The purpose of the explanatory statement is to provide shareholders with all the
relevant information they need to make an informed decision about whether to
approve the buyback.
In addition to special resolution, when a company wants to pass a board
resolution, the Directors of the company need to take a decision regarding the
price at which the shares are to be bought back, the objective of the buyback,
whom the buyback is to be done, and other important aspects related to buyback.
The company's board of directors should also take into consideration of the
rules and regulations set by the SEBI and the Companies Act, 2013 before taking
a decision on buyback resolution.
When a company wants to offer its existing shareholders the option to
participate in a buyback, it must issue a letter of offer. This letter must be
filed by the company with the Registrar of Companies (ROC) before it is sent to
The letter of offer is essentially a formal document that outlines the details
of the buyback, including the terms and conditions, the price at which shares
will be repurchased, the number of shares to be repurchased, and the time frame
within which shareholders can participate in the buyback.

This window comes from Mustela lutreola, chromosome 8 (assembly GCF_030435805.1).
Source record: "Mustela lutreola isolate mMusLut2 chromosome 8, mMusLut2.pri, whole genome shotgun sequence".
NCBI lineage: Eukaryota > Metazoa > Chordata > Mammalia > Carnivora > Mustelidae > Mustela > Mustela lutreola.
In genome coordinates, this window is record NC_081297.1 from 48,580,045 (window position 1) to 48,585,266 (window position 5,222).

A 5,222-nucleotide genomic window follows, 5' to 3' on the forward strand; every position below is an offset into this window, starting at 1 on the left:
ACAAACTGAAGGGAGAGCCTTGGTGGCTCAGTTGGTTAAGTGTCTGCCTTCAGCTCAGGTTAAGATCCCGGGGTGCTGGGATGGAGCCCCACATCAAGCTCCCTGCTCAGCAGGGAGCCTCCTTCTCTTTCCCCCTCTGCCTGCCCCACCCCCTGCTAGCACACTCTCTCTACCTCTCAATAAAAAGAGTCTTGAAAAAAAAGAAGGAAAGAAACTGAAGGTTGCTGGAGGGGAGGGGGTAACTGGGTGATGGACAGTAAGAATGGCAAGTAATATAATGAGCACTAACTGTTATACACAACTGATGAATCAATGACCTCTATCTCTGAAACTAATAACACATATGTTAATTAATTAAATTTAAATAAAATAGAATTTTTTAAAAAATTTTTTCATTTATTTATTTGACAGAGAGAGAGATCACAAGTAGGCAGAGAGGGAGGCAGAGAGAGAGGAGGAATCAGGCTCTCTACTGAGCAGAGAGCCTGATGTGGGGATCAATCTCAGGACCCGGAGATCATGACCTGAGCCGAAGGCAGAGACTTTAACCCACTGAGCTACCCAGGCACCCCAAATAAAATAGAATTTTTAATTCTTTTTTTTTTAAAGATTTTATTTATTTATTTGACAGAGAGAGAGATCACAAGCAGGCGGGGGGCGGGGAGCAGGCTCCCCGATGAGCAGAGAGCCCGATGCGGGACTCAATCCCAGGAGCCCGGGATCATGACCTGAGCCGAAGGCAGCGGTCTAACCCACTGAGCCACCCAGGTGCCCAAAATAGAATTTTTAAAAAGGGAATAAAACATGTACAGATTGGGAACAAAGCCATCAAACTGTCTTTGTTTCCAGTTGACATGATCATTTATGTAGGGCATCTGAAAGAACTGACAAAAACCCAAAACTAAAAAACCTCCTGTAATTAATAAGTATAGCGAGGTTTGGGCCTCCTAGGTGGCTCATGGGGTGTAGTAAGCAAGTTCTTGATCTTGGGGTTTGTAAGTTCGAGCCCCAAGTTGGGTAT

As per SEBI regulations, the letter of offer remains valid for a period of 21
days. It is the time provided for the shareholders to exercise the option to
sell their shares back to the company.
The company should offer a minimum of 15 days and a maximum of 30 days to the
existing shareholders to exercise their option to participate in the buyback.
It's important to note that the buyback process must comply with the regulations
of the SEBI and other laws as well as should be in accordance to the company act
2013, before issuing the letter of offer
The debt-equity ratio is a financial metric that compares a company's total debt
to its total equity. The ratio is used to evaluate a company's financial
leverage and is usually expressed as a decimal or a percentage. The optimal
debt-equity ratio can vary depending on the industry and the company, but a
general rule of thumb is that it should not be higher than 2:1.
With respect to buyback, the company should ensure that after the buyback, the